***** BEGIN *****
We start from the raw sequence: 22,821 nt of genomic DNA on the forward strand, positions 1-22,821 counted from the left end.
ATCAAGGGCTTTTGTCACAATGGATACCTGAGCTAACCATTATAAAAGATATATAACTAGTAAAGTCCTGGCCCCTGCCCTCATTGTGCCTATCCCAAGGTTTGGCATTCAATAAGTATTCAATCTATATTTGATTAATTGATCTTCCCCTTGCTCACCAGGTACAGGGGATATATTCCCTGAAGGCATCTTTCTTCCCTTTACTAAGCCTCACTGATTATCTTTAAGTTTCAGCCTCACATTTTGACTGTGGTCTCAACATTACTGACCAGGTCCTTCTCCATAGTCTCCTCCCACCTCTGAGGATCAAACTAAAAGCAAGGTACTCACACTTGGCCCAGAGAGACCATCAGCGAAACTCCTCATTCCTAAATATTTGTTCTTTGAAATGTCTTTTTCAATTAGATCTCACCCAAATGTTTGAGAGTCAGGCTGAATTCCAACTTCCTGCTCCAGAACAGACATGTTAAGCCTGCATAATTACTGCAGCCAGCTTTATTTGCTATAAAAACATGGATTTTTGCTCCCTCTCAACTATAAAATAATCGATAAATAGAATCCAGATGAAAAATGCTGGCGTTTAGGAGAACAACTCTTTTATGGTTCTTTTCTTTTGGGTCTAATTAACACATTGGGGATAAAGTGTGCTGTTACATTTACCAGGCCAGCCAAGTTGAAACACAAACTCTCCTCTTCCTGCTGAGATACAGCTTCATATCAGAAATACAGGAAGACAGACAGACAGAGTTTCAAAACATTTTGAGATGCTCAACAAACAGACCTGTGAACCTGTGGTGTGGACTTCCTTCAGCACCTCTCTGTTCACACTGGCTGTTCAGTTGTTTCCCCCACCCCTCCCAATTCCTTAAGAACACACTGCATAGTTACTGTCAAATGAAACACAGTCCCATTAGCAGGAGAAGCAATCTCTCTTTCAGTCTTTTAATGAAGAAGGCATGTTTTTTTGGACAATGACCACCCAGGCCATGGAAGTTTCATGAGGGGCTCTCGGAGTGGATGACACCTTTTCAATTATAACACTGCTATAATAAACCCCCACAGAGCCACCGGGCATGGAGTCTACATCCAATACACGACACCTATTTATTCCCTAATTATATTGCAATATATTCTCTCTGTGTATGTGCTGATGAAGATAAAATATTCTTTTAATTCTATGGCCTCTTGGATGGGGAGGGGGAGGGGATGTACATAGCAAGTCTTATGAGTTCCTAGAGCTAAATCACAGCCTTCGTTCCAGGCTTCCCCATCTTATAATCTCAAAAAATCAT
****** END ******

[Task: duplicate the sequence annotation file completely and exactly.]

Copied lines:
We start from the raw sequence: 22,821 nt of genomic DNA on the forward strand, positions 1-22,821 counted from the left end.
ATCAAGGGCTTTTGTCACAATGGATACCTGAGCTAACCATTATAAAAGATATATAACTAGTAAAGTCCTGGCCCCTGCCCTCATTGTGCCTATCCCAAGGTTTGGCATTCAATAAGTATTCAATCTATATTTGATTAATTGATCTTCCCCTTGCTCACCAGGTACAGGGGATATATTCCCTGAAGGCATCTTTCTTCCCTTTACTAAGCCTCACTGATTATCTTTAAGTTTCAGCCTCACATTTTGACTGTGGTCTCAACATTACTGACCAGGTCCTTCTCCATAGTCTCCTCCCACCTCTGAGGATCAAACTAAAAGCAAGGTACTCACACTTGGCCCAGAGAGACCATCAGCGAAACTCCTCATTCCTAAATATTTGTTCTTTGAAATGTCTTTTTCAATTAGATCTCACCCAAATGTTTGAGAGTCAGGCTGAATTCCAACTTCCTGCTCCAGAACAGACATGTTAAGCCTGCATAATTACTGCAGCCAGCTTTATTTGCTATAAAAACATGGATTTTTGCTCCCTCTCAACTATAAAATAATCGATAAATAGAATCCAGATGAAAAATGCTGGCGTTTAGGAGAACAACTCTTTTATGGTTCTTTTCTTTTGGGTCTAATTAACACATTGGGGATAAAGTGTGCTGTTACATTTACCAGGCCAGCCAAGTTGAAACACAAACTCTCCTCTTCCTGCTGAGATACAGCTTCATATCAGAAATACAGGAAGACAGACAGACAGAGTTTCAAAACATTTTGAGATGCTCAACAAACAGACCTGTGAACCTGTGGTGTGGACTTCCTTCAGCACCTCTCTGTTCACACTGGCTGTTCAGTTGTTTCCCCCACCCCTCCCAATTCCTTAAGAACACACTGCATAGTTACTGTCAAATGAAACACAGTCCCATTAGCAGGAGAAGCAATCTCTCTTTCAGTCTTTTAATGAAGAAGGCATGTTTTTTTGGACAATGACCACCCAGGCCATGGAAGTTTCATGAGGGGCTCTCGGAGTGGATGACACCTTTTCAATTATAACACTGCTATAATAAACCCCCACAGAGCCACCGGGCATGGAGTCTACATCCAATACACGACACCTATTTATTCCCTAATTATATTGCAATATATTCTCTCTGTGTATGTGCTGATGAAGATAAAATATTCTTTTAATTCTATGGCCTCTTGGATGGGGAGGGGGAGGGGATGTACATAGCAAGTCTTATGAGTTCCTAGAGCTAAATCACAGCCTTCGTTCCAGGCTTCCCCATCTTATAATCTCAAAAAATCAT